Healdsburg Museum

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history

Healdsburg History

 

For thousands of years, Western Wappo and Southern Pomo-speaking people lived on the bounty of this generous land and created some of the finest woven baskets in the world. The territory that is now Healdsburg was claimed in 1841 by Captain Henry Fitch, brother-in-law of Governor Mariano Vallejo, as part of Fitch’s 48,800-acre Sotoyome Rancho. Fitch’s Mexican land grant title was thrown into dispute when Mexico ceded California to the United States in 1848.

 

The Gold Rush of 1849 brought hordes of people to California gold country, many of whom drifted south, preferring a life of farming to failing in the mines. In 1851, would-be gold seeker Harmon Heald, a native of Ohio, left mining and built a cabin on the west side of the well-traveled path between San Francisco and the northern mines (now “Healdsburg Avenue”). Heald built a small general store and opened a post office in the store in 1854 around which a small settlement grew. In 1857, Heald hired a surveyor to lay out a central plaza with streets and 85 lots, and a town was born, incorporated in 1867, populated by 300 (non-Native) residents.

The American settlers in the 1860s found that they could grow virtually any crop in the fertile valleys around Healdsburg. In 1871, the railroad opened new markets for farm produce and established Healdsburg as a prosperous agricultural district. The recreational opportunities offered by the Russian River created a seasonal stream of vacationers, arriving by regularly scheduled passenger trains, boosting the local economy.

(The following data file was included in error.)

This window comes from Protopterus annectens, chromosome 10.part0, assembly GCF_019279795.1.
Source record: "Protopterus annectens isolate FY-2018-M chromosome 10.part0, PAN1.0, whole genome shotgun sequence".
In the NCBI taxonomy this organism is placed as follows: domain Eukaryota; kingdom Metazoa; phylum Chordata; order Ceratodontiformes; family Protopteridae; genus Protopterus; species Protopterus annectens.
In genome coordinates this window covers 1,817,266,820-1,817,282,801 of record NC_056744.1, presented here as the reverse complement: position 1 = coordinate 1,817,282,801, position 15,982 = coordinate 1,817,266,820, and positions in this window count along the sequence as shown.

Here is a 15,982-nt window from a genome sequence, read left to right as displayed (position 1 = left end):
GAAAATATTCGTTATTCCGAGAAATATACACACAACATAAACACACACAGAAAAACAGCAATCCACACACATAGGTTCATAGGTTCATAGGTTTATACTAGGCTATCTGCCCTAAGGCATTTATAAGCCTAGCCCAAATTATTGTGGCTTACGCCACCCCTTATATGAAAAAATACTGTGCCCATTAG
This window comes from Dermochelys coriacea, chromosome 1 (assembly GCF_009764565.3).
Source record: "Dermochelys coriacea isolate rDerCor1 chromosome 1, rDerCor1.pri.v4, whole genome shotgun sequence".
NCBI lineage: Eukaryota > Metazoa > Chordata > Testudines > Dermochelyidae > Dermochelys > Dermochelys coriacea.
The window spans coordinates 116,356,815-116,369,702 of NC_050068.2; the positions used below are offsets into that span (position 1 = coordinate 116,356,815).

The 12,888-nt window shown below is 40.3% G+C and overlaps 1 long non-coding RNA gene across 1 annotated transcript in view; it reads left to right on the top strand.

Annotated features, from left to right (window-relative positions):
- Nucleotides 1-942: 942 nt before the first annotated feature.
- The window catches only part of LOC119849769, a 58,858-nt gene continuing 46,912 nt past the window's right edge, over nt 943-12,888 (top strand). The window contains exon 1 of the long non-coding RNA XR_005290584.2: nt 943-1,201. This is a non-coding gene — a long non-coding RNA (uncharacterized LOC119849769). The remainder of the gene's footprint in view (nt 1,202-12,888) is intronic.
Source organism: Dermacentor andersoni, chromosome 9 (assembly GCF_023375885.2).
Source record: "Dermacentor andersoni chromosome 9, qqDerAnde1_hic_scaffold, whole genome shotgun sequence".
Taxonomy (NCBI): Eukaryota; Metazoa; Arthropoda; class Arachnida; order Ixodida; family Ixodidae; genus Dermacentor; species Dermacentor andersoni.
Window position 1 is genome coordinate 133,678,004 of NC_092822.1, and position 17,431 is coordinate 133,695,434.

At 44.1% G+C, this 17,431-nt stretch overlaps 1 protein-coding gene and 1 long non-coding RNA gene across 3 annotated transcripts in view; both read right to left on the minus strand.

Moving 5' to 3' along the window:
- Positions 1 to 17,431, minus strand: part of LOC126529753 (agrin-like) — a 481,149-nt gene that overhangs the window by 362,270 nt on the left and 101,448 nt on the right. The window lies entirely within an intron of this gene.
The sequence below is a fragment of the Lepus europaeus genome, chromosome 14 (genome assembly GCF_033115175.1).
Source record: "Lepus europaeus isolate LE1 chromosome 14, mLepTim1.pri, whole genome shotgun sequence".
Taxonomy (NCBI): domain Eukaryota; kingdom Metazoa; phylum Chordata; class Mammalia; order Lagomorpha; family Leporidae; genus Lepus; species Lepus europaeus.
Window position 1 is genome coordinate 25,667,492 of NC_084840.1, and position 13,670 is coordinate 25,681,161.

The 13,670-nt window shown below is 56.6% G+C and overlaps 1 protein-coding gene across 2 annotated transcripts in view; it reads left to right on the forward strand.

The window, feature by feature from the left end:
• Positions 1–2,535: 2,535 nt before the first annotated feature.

By the 1880s, the major regional revenue besides tourism was derived from grapes, lumber and hops. The proliferation of farming, combined with the railroad, made sawmills and the canning and packing industry central to the local economy in the following decades. During the early 1900s, Healdsburg billed itself as “The Buckle of the Prune Belt.” The bottom dropped out of Healdsburg’s flourishing wine industry with Prohibition - the passage of the Volstead Act in 1919.

After Prohibition’s repeal in 1933, many vineyards were replanted to prune orchards. By 1967, prunes were the most important industry in Healdsburg and remained the largest cash crop until the 1970s when many orchards reverted back to vineyards. Today wine is the primary agricultural industry. Healdsburg has evolved from simple farm town to Wine Country destination, and its Plaza draws residents and visitors together to shop, socialize and celebrate.